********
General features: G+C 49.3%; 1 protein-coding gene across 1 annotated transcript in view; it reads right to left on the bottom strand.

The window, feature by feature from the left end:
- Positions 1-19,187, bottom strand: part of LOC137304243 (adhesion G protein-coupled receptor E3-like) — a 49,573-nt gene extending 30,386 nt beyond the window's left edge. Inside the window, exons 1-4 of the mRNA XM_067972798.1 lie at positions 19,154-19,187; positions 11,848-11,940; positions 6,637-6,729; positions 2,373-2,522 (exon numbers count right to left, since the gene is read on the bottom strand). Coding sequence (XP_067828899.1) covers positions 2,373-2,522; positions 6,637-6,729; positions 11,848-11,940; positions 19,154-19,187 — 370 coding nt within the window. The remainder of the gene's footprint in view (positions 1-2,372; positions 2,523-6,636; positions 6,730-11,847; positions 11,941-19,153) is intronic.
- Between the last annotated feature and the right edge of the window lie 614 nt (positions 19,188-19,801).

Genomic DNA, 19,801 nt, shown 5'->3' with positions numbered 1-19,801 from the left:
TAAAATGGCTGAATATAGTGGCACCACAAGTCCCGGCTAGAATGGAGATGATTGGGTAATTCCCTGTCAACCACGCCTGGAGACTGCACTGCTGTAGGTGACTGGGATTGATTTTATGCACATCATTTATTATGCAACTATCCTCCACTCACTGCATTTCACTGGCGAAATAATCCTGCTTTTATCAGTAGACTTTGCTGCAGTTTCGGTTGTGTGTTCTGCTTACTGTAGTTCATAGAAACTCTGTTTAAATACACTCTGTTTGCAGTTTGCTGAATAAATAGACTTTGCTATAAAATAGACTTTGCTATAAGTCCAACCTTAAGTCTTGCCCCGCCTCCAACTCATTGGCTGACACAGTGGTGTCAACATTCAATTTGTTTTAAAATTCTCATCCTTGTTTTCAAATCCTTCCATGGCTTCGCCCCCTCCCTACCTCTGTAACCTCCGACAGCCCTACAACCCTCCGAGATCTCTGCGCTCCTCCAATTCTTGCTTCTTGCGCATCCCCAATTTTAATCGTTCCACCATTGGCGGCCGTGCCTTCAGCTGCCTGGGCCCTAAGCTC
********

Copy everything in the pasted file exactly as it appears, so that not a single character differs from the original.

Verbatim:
General features: G+C 49.3%; 1 protein-coding gene across 1 annotated transcript in view; it reads right to left on the bottom strand.

The window, feature by feature from the left end:
- Positions 1-19,187, bottom strand: part of LOC137304243 (adhesion G protein-coupled receptor E3-like) — a 49,573-nt gene extending 30,386 nt beyond the window's left edge. Inside the window, exons 1-4 of the mRNA XM_067972798.1 lie at positions 19,154-19,187; positions 11,848-11,940; positions 6,637-6,729; positions 2,373-2,522 (exon numbers count right to left, since the gene is read on the bottom strand). Coding sequence (XP_067828899.1) covers positions 2,373-2,522; positions 6,637-6,729; positions 11,848-11,940; positions 19,154-19,187 — 370 coding nt within the window. The remainder of the gene's footprint in view (positions 1-2,372; positions 2,523-6,636; positions 6,730-11,847; positions 11,941-19,153) is intronic.
- Between the last annotated feature and the right edge of the window lie 614 nt (positions 19,188-19,801).

Genomic DNA, 19,801 nt, shown 5'->3' with positions numbered 1-19,801 from the left:
TAAAATGGCTGAATATAGTGGCACCACAAGTCCCGGCTAGAATGGAGATGATTGGGTAATTCCCTGTCAACCACGCCTGGAGACTGCACTGCTGTAGGTGACTGGGATTGATTTTATGCACATCATTTATTATGCAACTATCCTCCACTCACTGCATTTCACTGGCGAAATAATCCTGCTTTTATCAGTAGACTTTGCTGCAGTTTCGGTTGTGTGTTCTGCTTACTGTAGTTCATAGAAACTCTGTTTAAATACACTCTGTTTGCAGTTTGCTGAATAAATAGACTTTGCTATAAAATAGACTTTGCTATAAGTCCAACCTTAAGTCTTGCCCCGCCTCCAACTCATTGGCTGACACAGTGGTGTCAACATTCAATTTGTTTTAAAATTCTCATCCTTGTTTTCAAATCCTTCCATGGCTTCGCCCCCTCCCTACCTCTGTAACCTCCGACAGCCCTACAACCCTCCGAGATCTCTGCGCTCCTCCAATTCTTGCTTCTTGCGCATCCCCAATTTTAATCGTTCCACCATTGGCGGCCGTGCCTTCAGCTGCCTGGGCCCTAAGCTC